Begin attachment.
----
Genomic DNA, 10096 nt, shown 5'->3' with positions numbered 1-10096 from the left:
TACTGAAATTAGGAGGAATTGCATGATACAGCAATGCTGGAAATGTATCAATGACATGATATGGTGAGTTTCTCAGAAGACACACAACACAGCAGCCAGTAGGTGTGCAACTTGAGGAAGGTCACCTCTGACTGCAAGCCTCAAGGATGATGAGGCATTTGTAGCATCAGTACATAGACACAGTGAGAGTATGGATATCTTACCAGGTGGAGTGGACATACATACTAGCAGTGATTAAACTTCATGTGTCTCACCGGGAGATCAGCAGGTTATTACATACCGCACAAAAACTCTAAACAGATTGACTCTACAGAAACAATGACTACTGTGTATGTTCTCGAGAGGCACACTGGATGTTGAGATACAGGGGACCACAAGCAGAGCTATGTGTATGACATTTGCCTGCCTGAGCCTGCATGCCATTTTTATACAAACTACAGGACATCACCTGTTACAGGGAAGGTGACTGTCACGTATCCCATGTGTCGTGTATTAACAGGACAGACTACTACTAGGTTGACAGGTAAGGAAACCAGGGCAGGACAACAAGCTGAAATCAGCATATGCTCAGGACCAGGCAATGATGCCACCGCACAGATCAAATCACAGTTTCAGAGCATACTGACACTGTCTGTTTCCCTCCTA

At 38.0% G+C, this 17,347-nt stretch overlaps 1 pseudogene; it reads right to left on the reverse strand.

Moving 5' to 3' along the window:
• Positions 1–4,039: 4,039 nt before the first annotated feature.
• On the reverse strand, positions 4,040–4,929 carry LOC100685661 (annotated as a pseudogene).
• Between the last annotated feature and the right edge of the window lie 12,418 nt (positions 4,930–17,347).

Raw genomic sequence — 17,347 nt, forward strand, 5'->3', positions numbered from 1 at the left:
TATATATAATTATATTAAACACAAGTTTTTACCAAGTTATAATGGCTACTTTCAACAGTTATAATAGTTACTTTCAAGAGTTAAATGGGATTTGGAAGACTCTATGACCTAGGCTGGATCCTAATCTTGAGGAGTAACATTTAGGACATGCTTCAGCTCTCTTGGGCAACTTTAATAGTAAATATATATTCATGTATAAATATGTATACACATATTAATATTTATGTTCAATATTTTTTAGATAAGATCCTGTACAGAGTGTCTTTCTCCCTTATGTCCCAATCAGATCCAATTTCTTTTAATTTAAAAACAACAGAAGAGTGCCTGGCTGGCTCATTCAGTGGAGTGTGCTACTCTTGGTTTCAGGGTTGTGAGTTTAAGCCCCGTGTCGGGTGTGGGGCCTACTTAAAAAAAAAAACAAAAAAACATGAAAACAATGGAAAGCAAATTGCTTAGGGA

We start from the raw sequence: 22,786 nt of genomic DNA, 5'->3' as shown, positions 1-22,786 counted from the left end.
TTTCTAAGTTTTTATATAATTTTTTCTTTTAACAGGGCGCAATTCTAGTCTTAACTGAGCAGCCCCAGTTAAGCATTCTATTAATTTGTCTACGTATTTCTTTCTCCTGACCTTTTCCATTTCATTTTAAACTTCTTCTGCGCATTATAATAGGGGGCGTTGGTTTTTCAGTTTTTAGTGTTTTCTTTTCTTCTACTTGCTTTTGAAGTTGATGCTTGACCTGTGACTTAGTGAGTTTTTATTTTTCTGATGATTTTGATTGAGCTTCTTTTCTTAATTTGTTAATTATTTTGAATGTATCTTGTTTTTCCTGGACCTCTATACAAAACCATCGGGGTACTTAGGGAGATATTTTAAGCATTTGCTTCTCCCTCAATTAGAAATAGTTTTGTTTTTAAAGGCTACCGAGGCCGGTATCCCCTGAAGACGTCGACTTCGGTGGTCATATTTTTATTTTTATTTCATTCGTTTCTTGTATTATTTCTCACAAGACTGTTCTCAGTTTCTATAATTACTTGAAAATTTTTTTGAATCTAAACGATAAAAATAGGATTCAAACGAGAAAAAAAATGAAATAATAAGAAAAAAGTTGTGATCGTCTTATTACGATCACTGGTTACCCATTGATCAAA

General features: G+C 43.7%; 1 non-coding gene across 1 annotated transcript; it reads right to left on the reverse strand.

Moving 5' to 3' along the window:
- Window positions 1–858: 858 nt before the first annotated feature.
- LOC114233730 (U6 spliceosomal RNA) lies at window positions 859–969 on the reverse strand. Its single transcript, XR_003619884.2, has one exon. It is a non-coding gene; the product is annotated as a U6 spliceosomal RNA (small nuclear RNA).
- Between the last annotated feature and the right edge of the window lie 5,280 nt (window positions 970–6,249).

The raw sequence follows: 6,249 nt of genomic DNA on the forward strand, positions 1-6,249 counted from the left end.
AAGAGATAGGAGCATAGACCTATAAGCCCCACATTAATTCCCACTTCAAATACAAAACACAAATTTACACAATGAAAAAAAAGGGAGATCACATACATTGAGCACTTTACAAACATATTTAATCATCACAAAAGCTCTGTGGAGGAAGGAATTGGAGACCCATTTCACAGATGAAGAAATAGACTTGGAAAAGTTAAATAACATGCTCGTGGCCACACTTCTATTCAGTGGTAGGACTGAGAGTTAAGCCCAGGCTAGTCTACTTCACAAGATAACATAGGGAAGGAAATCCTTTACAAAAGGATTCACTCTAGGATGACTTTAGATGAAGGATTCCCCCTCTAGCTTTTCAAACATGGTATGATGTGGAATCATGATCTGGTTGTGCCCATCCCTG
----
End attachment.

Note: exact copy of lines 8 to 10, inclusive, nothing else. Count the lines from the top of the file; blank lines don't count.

Raw genomic sequence — 17,347 nt, forward strand, 5'->3', positions numbered from 1 at the left:
TATATATAATTATATTAAACACAAGTTTTTACCAAGTTATAATGGCTACTTTCAACAGTTATAATAGTTACTTTCAAGAGTTAAATGGGATTTGGAAGACTCTATGACCTAGGCTGGATCCTAATCTTGAGGAGTAACATTTAGGACATGCTTCAGCTCTCTTGGGCAACTTTAATAGTAAATATATATTCATGTATAAATATGTATACACATATTAATATTTATGTTCAATATTTTTTAGATAAGATCCTGTACAGAGTGTCTTTCTCCCTTATGTCCCAATCAGATCCAATTTCTTTTAATTTAAAAACAACAGAAGAGTGCCTGGCTGGCTCATTCAGTGGAGTGTGCTACTCTTGGTTTCAGGGTTGTGAGTTTAAGCCCCGTGTCGGGTGTGGGGCCTACTTAAAAAAAAAAACAAAAAAACATGAAAACAATGGAAAGCAAATTGCTTAGGGA

We start from the raw sequence: 22,786 nt of genomic DNA, 5'->3' as shown, positions 1-22,786 counted from the left end.